Content strategy for technical communicators: what happens to my doc plan?  Clip to Evernote

by: Larry Kunz

The buzz about content strategy has never been louder. During the past few weeks we’ve been treated to a whole gamut of views about content strategy.

There was Tom Johnson’s characteristically thoughtful analysis of what content strategy is and is not. Rahel Bailie showed that content strategy isn’t just about web content. The staff at Johnny Holland gave us a week-long series on common issues surrounding content strategy. We even had a great conversation that started with an editorial error.

There’s no doubt that, as Tom said, content strategy is gaining momentum.

While there’s still discussion about how best to define content strategy, I think that most everyone agrees on a couple of key points:

  • A content strategy is, well, a strategy. A strategy, by definition, provides an overarching framework within which specific actions can be planned and executed. A strategy gives purpose to every action, but a strategy is more than just the sum of the actions. It’s not tactical: for example, it doesn’t dictate things like how a style sheet should be coded (although it might contain broad guidelines for how the styles should look).
  • A content strategy should be broad enough to encompass all kinds of content: content from all over the organization, as well as (increasingly) from the user community; and content that can be distributed in a variety of formats.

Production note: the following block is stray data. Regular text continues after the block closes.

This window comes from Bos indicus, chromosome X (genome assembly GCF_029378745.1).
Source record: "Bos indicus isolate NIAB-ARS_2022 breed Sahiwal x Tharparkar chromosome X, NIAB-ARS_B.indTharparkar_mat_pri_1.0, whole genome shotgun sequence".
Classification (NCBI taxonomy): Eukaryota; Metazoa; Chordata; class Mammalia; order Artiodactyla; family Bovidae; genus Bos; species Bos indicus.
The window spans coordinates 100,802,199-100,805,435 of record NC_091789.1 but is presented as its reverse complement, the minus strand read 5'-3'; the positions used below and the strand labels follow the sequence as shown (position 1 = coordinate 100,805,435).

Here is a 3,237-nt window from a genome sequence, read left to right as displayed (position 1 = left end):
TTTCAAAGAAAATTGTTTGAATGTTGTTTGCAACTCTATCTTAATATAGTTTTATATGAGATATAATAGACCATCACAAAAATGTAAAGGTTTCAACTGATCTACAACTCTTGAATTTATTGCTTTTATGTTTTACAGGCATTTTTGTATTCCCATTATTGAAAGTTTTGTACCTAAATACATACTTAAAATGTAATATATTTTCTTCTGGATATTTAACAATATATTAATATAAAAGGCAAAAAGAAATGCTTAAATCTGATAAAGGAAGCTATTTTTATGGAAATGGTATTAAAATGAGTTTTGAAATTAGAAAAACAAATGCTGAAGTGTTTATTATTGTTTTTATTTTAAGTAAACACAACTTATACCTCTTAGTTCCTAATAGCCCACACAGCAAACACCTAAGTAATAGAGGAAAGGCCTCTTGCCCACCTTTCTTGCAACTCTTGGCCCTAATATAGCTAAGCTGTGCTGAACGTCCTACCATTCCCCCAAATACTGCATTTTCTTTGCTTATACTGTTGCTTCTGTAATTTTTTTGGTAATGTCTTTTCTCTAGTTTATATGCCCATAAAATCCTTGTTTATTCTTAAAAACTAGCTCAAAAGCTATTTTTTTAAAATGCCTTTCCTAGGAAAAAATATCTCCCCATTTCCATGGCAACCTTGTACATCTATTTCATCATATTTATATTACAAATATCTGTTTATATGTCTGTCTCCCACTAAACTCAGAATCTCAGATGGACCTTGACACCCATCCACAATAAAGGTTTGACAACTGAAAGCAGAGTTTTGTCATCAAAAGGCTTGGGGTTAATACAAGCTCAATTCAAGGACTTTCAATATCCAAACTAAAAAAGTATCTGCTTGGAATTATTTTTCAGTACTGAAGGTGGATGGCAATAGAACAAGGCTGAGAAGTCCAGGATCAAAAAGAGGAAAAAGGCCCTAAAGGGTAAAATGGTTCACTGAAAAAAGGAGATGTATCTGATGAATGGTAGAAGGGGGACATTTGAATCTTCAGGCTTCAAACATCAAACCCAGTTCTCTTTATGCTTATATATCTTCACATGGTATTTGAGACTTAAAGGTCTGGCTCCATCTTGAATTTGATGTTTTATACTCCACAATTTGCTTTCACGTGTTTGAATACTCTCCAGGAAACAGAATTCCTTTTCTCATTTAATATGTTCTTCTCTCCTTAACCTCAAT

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Reflections on DrupalCamp Toronto 2010, part 1  Clip to Evernote

Last Friday, I attended day one of DrupalCamp Toronto 2010, an unconference for Drupal enthusiasts. Drupal being the popular Open Source Web content management system.

To say that my knowledge of Drupal is basic is being generous. So I thought attending DrupalCamp could help expand that knowledge. While I didn’t attend any of the more technical sessions (they were on Saturday, when I couldn’t attend), the sessions that I did sit in on gave me a good idea not only of what Drupal can do but also how to plan an implement a Web site in Drupal and (important to me) how to more actively participate in an Open Source community.

Here’s the first part of a longish report on what I heard and saw.

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